February 20, 2020
There are some very important, major, fundamental rules that we are never taught. Some things are just innately understood — like curiosity, love, survival and — apparently — the order in which we place our adjectives.
Now, I’m the first to admit that my formal English education is severely lacking. I was in a French Immersion program starting in kindergarten so while I learned passé composé every year (seriously, every year) until I graduated high school, I didn’t have a single grammar lesson in my native language.
And yet, I still did really well in school on writing assignments, and probably wouldn’t have a university degree if it weren’t for my ability to string words together in English. Just by reading and practising consistently, it all just sort of came into shape.
Only a few things blew my mind when I started learning how to teach English as a foreign language. And the fact that there is a rule to how we order our goddamn, little, old adjectives was by far the one that got me the most.
So far with these blog posts, I’ve been trying to weave a narrative between my experience abroad and my inner challenges using grammar rules to inform the changes I need to make in my life. To be honest though, it’s getting to be a little tiring and I don’t have the energy right now. To surmise briefly, I got my Visa stamped so that I’m registered with the Foreign Police and I started working with one language school. I’ve only taught a few lessons and I’m not quite sure how I feel about it yet. I also started getting booked for online classes with kids from China and am applying to a bunch of jobs. And I’m super stressed about money right now. Mostly in terms of not having enough and wanting more.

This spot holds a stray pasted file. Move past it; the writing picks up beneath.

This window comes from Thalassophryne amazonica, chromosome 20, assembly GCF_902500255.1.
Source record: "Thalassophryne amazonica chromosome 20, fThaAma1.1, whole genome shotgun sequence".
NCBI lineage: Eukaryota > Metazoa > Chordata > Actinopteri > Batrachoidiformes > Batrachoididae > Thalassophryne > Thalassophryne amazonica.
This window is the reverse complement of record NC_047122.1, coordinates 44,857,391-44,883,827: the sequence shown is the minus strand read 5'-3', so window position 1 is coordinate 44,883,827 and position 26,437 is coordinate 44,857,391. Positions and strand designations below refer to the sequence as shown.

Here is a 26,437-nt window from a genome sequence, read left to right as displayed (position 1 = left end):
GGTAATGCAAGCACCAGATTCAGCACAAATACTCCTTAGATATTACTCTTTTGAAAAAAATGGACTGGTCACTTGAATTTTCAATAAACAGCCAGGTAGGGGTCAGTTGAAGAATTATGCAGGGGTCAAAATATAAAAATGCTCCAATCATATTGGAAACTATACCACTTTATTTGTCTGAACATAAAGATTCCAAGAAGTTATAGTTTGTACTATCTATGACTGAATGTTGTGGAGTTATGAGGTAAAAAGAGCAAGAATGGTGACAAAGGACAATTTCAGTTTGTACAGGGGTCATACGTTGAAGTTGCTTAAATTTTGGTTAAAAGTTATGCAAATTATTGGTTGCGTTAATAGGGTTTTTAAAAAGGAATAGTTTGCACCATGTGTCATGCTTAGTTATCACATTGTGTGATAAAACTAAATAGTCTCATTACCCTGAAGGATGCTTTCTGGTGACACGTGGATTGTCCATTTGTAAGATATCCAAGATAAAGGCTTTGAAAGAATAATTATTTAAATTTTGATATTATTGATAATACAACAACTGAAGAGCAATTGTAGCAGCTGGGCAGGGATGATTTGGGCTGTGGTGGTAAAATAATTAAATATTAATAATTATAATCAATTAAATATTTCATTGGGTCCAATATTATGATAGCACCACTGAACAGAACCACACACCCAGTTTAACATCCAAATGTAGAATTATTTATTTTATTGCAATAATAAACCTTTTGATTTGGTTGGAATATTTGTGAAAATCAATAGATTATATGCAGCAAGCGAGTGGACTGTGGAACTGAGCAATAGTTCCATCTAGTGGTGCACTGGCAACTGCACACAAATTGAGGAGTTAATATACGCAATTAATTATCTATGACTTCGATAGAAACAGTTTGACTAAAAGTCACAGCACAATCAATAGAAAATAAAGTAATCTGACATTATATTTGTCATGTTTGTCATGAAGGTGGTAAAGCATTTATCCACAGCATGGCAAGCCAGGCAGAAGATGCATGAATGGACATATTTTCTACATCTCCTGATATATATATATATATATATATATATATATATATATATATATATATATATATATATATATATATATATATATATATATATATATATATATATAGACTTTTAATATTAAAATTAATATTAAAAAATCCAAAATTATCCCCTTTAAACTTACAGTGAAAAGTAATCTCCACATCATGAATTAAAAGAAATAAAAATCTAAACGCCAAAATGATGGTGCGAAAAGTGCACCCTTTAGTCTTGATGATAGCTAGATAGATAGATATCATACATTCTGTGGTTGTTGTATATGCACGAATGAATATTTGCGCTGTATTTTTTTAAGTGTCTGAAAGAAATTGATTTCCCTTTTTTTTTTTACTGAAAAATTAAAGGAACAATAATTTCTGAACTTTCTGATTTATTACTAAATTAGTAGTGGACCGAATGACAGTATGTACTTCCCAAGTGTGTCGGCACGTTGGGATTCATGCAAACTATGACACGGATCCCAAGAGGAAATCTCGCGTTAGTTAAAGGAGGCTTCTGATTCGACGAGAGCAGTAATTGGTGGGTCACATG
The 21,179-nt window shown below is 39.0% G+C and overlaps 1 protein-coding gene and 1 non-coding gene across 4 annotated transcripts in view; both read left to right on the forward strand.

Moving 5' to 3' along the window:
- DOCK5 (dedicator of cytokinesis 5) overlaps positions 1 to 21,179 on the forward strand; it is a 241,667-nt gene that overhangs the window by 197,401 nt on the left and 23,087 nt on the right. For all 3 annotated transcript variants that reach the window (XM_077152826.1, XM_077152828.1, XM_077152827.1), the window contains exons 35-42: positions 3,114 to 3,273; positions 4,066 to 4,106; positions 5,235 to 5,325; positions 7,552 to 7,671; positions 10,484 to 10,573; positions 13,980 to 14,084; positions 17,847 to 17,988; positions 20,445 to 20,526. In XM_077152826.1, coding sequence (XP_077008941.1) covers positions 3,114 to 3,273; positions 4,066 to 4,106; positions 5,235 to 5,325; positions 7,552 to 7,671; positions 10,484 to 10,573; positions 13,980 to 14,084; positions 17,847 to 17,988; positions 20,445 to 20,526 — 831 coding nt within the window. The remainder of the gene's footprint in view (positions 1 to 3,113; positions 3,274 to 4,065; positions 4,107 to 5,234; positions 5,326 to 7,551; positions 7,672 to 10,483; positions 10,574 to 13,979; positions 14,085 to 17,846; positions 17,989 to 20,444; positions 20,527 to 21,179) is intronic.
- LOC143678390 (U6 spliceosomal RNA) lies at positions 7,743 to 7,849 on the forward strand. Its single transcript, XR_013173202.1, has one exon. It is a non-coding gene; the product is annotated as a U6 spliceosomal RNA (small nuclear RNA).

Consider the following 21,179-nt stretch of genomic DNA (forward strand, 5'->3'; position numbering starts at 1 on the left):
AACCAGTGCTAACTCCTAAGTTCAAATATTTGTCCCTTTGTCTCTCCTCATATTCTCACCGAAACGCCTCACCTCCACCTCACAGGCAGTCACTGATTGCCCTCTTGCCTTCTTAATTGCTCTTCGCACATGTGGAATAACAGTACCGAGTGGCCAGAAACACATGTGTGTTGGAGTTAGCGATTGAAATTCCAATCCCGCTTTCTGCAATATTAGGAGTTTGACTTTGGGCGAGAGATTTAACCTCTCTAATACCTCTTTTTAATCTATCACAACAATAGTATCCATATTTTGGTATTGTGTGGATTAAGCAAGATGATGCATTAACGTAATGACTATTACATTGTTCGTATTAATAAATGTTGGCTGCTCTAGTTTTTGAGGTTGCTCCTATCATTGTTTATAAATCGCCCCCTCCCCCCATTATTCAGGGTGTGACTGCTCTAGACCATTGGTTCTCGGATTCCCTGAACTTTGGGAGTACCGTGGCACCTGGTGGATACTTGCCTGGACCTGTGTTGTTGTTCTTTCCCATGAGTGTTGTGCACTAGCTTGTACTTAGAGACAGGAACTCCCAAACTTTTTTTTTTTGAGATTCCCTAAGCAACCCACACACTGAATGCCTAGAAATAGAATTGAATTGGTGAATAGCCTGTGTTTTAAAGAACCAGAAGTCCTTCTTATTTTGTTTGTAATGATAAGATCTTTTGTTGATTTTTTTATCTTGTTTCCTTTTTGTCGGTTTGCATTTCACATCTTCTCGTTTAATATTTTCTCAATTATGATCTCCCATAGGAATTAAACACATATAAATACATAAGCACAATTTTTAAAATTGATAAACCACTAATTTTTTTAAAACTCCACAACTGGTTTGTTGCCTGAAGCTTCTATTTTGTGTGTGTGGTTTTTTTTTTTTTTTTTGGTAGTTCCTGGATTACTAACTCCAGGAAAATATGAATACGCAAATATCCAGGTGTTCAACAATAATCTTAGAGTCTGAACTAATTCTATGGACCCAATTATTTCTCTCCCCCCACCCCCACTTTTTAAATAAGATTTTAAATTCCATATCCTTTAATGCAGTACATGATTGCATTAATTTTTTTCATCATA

Okay? But why do I have to talk about myself so much when I’m in this amazing, big, ancient city.
So here’s a list of my 5 favourite places in Prague that I can never remember the name of.
- The hill with the Zizkov man where people go running
This is definitely one of the best views in the city, but I feel pretty dumb when I call it ‘the place with the Zizkov man, you know the guy on the big horse? It’s like up on a hill sort of on the other side of the bus station…’ It’s actually called Vitkov Hill and it separates the Zizkov neighbourhood, where I live, from Karlin on the other side. The statue which faces towards Old Town and looks out at a beautiful, wide vista of Prague, is actually of Jan Zizka, a Hussite military leader and the namesake of the Zizkov district.
The sculpture is the third largest bronze equestrian statue in the world, a comically specific claim to fame. There’s also a museum beside the statue and along the hill, you’ll find a running track, an indoor beach volleyball facility and some fantastic lookout points. Cutting through the hill at the bottom is a walking tunnel that connects the two districts, which is one of my favourite walks in the city, a sentiment shared by few of my friends.
2. That church next to the place where we did some teaching practice